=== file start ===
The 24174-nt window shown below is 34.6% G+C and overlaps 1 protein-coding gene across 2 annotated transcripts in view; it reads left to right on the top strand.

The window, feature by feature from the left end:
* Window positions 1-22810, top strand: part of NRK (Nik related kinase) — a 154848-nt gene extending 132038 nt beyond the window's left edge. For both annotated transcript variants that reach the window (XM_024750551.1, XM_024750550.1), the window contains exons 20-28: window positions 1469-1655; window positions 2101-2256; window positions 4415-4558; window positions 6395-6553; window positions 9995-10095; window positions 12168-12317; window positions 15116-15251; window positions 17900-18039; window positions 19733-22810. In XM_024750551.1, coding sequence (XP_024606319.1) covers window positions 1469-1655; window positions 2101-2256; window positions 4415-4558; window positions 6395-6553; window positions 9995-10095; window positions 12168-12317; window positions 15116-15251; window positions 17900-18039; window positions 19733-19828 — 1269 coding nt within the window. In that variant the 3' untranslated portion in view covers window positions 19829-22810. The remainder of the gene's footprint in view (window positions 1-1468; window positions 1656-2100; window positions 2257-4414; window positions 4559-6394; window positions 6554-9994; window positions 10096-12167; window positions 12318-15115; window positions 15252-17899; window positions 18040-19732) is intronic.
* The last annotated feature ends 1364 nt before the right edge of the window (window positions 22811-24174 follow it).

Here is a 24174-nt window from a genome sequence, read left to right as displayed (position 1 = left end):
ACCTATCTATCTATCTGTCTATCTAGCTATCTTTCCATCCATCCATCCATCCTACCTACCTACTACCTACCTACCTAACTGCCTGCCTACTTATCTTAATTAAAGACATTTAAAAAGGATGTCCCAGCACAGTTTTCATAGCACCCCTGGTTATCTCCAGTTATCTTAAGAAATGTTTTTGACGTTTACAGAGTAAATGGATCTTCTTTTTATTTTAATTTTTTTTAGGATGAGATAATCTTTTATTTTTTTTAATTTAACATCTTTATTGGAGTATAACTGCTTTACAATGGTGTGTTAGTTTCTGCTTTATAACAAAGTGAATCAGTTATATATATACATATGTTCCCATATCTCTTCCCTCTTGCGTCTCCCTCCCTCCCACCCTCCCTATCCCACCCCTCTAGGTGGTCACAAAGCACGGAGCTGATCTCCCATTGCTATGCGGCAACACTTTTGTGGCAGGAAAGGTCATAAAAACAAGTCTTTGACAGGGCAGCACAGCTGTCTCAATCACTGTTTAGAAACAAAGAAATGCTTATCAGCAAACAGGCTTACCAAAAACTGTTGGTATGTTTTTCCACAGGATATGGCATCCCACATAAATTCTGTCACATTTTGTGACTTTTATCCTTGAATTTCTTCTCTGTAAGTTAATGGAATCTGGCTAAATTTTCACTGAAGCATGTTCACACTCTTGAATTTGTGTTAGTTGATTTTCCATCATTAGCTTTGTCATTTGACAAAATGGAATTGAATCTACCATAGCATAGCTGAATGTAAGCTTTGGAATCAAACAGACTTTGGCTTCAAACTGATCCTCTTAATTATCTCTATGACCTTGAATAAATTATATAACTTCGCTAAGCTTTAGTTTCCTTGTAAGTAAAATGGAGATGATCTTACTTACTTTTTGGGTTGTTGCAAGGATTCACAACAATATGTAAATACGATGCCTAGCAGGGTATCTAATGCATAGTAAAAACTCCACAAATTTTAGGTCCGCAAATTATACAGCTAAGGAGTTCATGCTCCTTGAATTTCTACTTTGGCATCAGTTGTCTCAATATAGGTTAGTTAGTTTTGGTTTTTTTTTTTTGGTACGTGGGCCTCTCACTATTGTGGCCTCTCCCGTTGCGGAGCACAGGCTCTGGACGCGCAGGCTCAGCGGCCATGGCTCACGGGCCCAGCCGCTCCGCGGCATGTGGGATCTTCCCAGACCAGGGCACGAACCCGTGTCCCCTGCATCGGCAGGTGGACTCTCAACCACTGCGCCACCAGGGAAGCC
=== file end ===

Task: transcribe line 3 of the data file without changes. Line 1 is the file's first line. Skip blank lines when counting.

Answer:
* Window positions 1-22810, top strand: part of NRK (Nik related kinase) — a 154848-nt gene extending 132038 nt beyond the window's left edge. For both annotated transcript variants that reach the window (XM_024750551.1, XM_024750550.1), the window contains exons 20-28: window positions 1469-1655; window positions 2101-2256; window positions 4415-4558; window positions 6395-6553; window positions 9995-10095; window positions 12168-12317; window positions 15116-15251; window positions 17900-18039; window positions 19733-22810. In XM_024750551.1, coding sequence (XP_024606319.1) covers window positions 1469-1655; window positions 2101-2256; window positions 4415-4558; window positions 6395-6553; window positions 9995-10095; window positions 12168-12317; window positions 15116-15251; window positions 17900-18039; window positions 19733-19828 — 1269 coding nt within the window. In that variant the 3' untranslated portion in view covers window positions 19829-22810. The remainder of the gene's footprint in view (window positions 1-1468; window positions 1656-2100; window positions 2257-4414; window positions 4559-6394; window positions 6554-9994; window positions 10096-12167; window positions 12318-15115; window positions 15252-17899; window positions 18040-19732) is intronic.